In any event, the Respondent failed to submit an objection to the Complainant’s request that English be the language of proceeding and did not submit a Response to Complaint either in either language and declined to participate in the proceeding. On the other hand, the Complainant is not able to communicate in Korean and therefore, if the Complainant were to submit all documents in Korean, the administrative proceeding would be unduly delayed and the Complainant would have to incur substantial expenses for translation.
Therefore, in consideration of all of the above circumstances and in the interest of fairness to both parties, the Panel hereby decides, under paragraph 11 of the Rules, that English shall be the language of proceeding in this case. See Deutsche Messe AG v. Kim Hyungho, WIPO Case No. D2003-0679.
B. The Respondent’s default
The Center gave the Respondent the opportunity to file the Response even in Korean by notifying it of the Center’s preliminary decision to accept a Response in either Korean or English and appoint a panelist familiar with both languages. However, the Respondent did not submit any Response by the due date.
C. Requirements under paragraph 4(a) of the Policy
Paragraph 4(a) of the Policy requires that the Complainant must prove each of the following three elements to obtain an order that the disputed domain name should be cancelled or transferred:
(1) the disputed domain name registered by the Respondent is identical or confusingly similar to a trademark or service mark in which the Complainant has rights;
(2) the Respondent has no rights or legitimate interests in respect of the disputed domain name; and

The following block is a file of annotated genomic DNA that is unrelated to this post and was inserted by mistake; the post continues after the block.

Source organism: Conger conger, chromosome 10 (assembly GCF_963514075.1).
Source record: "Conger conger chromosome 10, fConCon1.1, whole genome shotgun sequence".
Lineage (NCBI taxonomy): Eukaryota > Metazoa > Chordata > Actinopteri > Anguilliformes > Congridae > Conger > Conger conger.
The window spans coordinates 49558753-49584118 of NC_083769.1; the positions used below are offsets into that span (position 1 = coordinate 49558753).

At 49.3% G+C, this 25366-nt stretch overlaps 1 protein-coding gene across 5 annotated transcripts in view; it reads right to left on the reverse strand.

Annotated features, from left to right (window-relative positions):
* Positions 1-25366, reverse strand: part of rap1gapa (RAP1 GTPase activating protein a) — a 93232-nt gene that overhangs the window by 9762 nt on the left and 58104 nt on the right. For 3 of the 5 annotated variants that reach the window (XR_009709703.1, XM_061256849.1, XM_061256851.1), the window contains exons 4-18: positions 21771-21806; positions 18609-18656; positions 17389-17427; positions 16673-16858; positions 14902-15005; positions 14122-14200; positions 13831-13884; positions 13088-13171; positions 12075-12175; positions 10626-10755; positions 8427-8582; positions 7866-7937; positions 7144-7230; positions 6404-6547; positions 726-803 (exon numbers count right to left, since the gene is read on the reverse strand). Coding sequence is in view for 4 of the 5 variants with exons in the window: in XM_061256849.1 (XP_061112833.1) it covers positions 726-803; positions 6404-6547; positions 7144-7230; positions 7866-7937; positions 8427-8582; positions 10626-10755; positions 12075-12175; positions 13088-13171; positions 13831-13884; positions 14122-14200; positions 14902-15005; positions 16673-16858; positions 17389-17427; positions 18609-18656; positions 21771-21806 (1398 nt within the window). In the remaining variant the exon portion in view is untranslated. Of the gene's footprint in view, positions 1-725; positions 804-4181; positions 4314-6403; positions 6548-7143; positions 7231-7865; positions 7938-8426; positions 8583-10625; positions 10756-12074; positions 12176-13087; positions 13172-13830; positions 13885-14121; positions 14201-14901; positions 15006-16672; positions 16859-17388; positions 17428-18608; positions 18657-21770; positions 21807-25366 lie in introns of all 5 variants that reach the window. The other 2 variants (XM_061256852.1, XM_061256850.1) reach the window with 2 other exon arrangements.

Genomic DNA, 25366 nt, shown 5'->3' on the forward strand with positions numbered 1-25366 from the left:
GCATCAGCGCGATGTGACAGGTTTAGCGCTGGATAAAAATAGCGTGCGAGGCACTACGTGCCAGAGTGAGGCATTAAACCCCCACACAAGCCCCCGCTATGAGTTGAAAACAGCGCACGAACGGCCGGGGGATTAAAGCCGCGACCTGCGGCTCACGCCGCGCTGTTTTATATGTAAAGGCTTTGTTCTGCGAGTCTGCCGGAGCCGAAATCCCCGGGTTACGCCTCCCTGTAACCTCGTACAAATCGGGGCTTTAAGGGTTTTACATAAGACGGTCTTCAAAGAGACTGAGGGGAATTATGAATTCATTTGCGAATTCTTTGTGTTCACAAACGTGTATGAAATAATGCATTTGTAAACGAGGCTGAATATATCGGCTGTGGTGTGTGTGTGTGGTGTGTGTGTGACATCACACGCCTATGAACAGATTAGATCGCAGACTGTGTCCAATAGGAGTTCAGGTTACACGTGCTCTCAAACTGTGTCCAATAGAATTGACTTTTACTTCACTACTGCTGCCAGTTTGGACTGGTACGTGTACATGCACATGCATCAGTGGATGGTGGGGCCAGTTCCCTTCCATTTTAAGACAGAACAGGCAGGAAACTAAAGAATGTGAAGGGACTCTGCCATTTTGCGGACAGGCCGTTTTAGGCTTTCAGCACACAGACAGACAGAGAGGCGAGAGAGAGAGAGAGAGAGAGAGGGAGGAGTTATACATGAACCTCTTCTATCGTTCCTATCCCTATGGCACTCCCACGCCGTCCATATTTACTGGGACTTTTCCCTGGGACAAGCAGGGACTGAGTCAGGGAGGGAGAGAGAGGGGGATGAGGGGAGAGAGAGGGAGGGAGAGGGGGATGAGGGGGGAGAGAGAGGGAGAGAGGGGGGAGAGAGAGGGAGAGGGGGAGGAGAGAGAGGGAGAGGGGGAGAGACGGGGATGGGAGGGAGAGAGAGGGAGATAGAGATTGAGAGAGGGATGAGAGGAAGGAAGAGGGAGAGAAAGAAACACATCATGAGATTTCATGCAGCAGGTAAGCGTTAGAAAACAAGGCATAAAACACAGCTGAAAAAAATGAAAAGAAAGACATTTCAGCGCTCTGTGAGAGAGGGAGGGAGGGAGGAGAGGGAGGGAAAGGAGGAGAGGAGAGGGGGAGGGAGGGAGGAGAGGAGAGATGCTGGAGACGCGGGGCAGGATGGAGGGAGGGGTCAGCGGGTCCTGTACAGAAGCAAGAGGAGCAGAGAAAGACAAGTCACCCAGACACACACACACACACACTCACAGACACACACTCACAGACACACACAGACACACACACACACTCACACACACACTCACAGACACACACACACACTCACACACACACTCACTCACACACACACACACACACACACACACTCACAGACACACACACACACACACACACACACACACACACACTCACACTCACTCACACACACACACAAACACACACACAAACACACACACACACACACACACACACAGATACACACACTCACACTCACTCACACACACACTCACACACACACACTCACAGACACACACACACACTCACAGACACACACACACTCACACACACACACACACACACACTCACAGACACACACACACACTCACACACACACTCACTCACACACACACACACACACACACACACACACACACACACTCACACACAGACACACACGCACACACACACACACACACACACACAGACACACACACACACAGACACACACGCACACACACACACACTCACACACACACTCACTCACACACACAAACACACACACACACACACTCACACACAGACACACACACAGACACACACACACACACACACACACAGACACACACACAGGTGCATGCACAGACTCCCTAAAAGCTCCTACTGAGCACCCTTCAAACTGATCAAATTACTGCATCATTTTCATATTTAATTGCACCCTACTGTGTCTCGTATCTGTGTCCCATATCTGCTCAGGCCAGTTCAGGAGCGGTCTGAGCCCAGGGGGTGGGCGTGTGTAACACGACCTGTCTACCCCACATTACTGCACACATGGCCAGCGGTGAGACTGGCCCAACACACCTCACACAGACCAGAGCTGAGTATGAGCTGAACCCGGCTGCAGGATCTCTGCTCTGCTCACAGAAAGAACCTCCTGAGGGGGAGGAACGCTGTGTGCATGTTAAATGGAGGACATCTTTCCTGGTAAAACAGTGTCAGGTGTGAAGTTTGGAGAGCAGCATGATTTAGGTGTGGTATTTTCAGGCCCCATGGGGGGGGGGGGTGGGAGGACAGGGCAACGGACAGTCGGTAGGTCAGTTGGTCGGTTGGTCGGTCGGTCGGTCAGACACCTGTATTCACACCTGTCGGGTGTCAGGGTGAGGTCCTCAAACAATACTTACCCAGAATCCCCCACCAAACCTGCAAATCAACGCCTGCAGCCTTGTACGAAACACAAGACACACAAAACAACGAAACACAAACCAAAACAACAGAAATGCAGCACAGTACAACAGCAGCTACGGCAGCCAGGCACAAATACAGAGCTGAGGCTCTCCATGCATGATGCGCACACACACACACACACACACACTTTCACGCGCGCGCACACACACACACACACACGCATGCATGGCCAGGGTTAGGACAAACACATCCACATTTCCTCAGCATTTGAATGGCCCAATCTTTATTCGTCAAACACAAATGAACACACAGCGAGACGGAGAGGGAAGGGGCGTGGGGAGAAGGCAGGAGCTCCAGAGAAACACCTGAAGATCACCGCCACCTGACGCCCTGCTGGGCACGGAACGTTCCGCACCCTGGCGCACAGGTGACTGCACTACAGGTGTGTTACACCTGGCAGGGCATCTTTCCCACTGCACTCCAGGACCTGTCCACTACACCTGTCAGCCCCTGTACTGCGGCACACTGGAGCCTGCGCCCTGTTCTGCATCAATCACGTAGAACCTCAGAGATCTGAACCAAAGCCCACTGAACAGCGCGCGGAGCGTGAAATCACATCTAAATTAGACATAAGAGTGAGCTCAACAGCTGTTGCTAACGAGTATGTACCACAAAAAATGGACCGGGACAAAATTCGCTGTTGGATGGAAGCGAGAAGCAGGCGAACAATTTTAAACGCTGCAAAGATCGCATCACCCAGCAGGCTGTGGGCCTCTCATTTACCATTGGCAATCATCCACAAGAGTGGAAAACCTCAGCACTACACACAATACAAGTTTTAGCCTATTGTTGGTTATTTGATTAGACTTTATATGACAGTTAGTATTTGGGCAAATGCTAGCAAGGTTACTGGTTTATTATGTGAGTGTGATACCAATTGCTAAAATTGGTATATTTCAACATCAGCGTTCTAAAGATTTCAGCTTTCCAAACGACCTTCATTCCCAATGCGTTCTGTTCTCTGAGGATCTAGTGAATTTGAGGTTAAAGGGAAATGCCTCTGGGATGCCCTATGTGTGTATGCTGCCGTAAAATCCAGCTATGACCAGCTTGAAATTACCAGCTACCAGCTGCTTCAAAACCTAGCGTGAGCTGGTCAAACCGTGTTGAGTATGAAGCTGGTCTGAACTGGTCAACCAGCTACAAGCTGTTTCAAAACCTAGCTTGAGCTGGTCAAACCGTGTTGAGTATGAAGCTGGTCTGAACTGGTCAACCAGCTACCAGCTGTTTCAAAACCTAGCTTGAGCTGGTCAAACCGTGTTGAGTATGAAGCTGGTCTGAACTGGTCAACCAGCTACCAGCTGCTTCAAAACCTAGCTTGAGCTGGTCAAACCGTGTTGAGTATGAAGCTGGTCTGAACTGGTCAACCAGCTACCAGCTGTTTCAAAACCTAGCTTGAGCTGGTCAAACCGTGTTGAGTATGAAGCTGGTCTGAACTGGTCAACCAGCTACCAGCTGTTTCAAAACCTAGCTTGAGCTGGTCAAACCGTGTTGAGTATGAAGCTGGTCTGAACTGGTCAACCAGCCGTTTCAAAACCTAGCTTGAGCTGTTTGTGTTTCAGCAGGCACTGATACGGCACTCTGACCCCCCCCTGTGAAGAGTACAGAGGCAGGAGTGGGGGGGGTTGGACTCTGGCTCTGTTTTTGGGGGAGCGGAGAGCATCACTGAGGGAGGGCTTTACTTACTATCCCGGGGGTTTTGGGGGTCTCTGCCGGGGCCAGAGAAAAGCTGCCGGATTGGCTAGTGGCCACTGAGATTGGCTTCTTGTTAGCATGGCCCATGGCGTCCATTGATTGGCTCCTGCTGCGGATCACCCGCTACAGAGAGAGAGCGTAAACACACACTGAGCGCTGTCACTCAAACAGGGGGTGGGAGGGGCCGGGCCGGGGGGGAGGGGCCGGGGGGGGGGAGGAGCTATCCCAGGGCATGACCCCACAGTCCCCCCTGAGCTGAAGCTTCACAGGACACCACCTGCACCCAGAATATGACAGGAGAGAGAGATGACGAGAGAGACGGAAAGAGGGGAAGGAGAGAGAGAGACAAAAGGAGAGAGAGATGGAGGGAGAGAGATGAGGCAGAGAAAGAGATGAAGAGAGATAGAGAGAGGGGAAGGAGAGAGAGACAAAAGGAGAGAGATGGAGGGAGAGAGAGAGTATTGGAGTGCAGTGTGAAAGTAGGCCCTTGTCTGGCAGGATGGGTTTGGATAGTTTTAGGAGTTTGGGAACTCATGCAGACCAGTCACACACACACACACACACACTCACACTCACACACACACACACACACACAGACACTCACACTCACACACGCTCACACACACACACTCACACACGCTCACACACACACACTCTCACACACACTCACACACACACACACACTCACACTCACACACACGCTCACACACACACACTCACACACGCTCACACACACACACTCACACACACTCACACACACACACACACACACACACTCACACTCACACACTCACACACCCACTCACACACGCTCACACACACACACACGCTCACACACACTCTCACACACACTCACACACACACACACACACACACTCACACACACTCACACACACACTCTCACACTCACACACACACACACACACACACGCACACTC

(3) the disputed domain name has been registered and is being used in bad faith
D. Identical or Confusingly Similar
The Complainant has provided sufficient evidence showing that it is the owner of the TUMBLR mark, the use and registration of which predate the Respondent’s registration of the disputed domain name. The disputed domain name <tumblrcom.com> is confusingly similar to the Complainant’s mark TUMBLR in that it incorporates the Complainant’s mark in its entirety. See Hoffmann-La Roche Inc. v. Hightech Industries, Andrew Browne, WIPO Case No. D2010-0240 finding “the incorporation of a trademark in its entirety may be sufficient to establish that a domain name is identical or confusingly similar to the Complainant's registered mark.”
The Panel finds that the additional word “com” is a descriptive word commonly used as a generic Top-Level D (gTLD), and thus it does not constitute a prominent portion in the disputed domain name in determining confusing similarity between the disputed domain name and the Complainant’s mark. Therefore, the addition of the word “com” does not have any impact on the avoidance of confusion. See Research in Motion Limited v. Input Inc, Domain Manager, WIPO Case No. D2011-2197 finding “the use of the added descriptive word does not change the overall impression of the domain name”.